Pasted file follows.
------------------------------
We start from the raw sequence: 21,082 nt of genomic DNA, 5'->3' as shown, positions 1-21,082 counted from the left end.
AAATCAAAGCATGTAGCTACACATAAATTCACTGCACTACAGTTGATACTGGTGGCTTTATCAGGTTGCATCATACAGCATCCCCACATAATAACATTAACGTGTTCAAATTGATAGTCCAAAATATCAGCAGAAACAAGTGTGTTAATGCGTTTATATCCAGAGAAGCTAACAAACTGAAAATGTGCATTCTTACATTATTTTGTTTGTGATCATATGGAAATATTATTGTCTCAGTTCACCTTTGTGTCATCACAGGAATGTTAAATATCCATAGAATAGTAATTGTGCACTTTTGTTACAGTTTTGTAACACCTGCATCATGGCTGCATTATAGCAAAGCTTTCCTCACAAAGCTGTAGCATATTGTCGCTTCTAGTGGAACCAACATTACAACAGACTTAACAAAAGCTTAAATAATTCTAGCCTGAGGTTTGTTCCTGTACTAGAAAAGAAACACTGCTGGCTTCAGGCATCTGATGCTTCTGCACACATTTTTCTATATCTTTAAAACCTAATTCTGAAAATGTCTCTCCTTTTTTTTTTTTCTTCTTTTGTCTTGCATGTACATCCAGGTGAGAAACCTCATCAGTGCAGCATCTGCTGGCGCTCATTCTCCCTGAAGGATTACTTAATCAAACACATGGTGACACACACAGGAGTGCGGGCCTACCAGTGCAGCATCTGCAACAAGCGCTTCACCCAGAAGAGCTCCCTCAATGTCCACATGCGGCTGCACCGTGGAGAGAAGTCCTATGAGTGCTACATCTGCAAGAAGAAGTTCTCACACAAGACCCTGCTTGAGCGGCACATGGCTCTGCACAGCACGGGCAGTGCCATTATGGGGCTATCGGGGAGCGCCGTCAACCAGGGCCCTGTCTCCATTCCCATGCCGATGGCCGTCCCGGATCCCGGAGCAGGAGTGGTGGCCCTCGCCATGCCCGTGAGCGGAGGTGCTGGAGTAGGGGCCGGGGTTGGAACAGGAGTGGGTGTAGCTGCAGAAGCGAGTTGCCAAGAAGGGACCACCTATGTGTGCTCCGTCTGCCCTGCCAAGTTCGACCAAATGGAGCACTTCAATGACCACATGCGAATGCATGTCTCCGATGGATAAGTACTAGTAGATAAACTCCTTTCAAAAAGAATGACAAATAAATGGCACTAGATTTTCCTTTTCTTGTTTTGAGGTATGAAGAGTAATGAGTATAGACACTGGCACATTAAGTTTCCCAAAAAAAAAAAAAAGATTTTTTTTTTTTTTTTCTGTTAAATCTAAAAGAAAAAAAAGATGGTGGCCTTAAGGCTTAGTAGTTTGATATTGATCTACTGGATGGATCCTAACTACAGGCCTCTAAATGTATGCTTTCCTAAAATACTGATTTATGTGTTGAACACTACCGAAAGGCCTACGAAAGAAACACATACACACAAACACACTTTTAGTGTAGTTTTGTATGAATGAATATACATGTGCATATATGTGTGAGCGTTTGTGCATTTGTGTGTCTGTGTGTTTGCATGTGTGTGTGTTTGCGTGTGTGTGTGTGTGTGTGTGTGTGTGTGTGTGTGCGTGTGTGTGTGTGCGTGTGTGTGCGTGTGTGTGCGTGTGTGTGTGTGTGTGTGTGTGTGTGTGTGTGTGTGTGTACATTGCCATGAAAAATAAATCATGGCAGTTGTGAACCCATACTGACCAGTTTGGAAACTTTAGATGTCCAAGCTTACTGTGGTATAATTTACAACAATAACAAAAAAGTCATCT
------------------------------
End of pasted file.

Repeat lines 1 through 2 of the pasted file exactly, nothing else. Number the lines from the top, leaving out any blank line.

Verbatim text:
We start from the raw sequence: 21,082 nt of genomic DNA, 5'->3' as shown, positions 1-21,082 counted from the left end.
AAATCAAAGCATGTAGCTACACATAAATTCACTGCACTACAGTTGATACTGGTGGCTTTATCAGGTTGCATCATACAGCATCCCCACATAATAACATTAACGTGTTCAAATTGATAGTCCAAAATATCAGCAGAAACAAGTGTGTTAATGCGTTTATATCCAGAGAAGCTAACAAACTGAAAATGTGCATTCTTACATTATTTTGTTTGTGATCATATGGAAATATTATTGTCTCAGTTCACCTTTGTGTCATCACAGGAATGTTAAATATCCATAGAATAGTAATTGTGCACTTTTGTTACAGTTTTGTAACACCTGCATCATGGCTGCATTATAGCAAAGCTTTCCTCACAAAGCTGTAGCATATTGTCGCTTCTAGTGGAACCAACATTACAACAGACTTAACAAAAGCTTAAATAATTCTAGCCTGAGGTTTGTTCCTGTACTAGAAAAGAAACACTGCTGGCTTCAGGCATCTGATGCTTCTGCACACATTTTTCTATATCTTTAAAACCTAATTCTGAAAATGTCTCTCCTTTTTTTTTTTTCTTCTTTTGTCTTGCATGTACATCCAGGTGAGAAACCTCATCAGTGCAGCATCTGCTGGCGCTCATTCTCCCTGAAGGATTACTTAATCAAACACATGGTGACACACACAGGAGTGCGGGCCTACCAGTGCAGCATCTGCAACAAGCGCTTCACCCAGAAGAGCTCCCTCAATGTCCACATGCGGCTGCACCGTGGAGAGAAGTCCTATGAGTGCTACATCTGCAAGAAGAAGTTCTCACACAAGACCCTGCTTGAGCGGCACATGGCTCTGCACAGCACGGGCAGTGCCATTATGGGGCTATCGGGGAGCGCCGTCAACCAGGGCCCTGTCTCCATTCCCATGCCGATGGCCGTCCCGGATCCCGGAGCAGGAGTGGTGGCCCTCGCCATGCCCGTGAGCGGAGGTGCTGGAGTAGGGGCCGGGGTTGGAACAGGAGTGGGTGTAGCTGCAGAAGCGAGTTGCCAAGAAGGGACCACCTATGTGTGCTCCGTCTGCCCTGCCAAGTTCGACCAAATGGAGCACTTCAATGACCACATGCGAATGCATGTCTCCGATGGATAAGTACTAGTAGATAAACTCCTTTCAAAAAGAATGACAAATAAATGGCACTAGATTTTCCTTTTCTTGTTTTGAGGTATGAAGAGTAATGAGTATAGACACTGGCACATTAAGTTTCCCAAAAAAAAAAAAAAGATTTTTTTTTTTTTTTTCTGTTAAATCTAAAAGAAAAAAAAGATGGTGGCCTTAAGGCTTAGTAGTTTGATATTGATCTACTGGATGGATCCTAACTACAGGCCTCTAAATGTATGCTTTCCTAAAATACTGATTTATGTGTTGAACACTACCGAAAGGCCTACGAAAGAAACACATACACACAAACACACTTTTAGTGTAGTTTTGTATGAATGAATATACATGTGCATATATGTGTGAGCGTTTGTGCATTTGTGTGTCTGTGTGTTTGCATGTGTGTGTGTTTGCGTGTGTGTGTGTGTGTGTGTGTGTGTGTGTGTGTGCGTGTGTGTGTGTGCGTGTGTGTGCGTGTGTGTGCGTGTGTGTGTGTGTGTGTGTGTGTGTGTGTGTGTGTGTGTACATTGCCATGAAAAATAAATCATGGCAGTTGTGAACCCATACTGACCAGTTTGGAAACTTTAGATGTCCAAGCTTACTGTGGTATAATTTACAACAATAACAAAAAAGTCATCT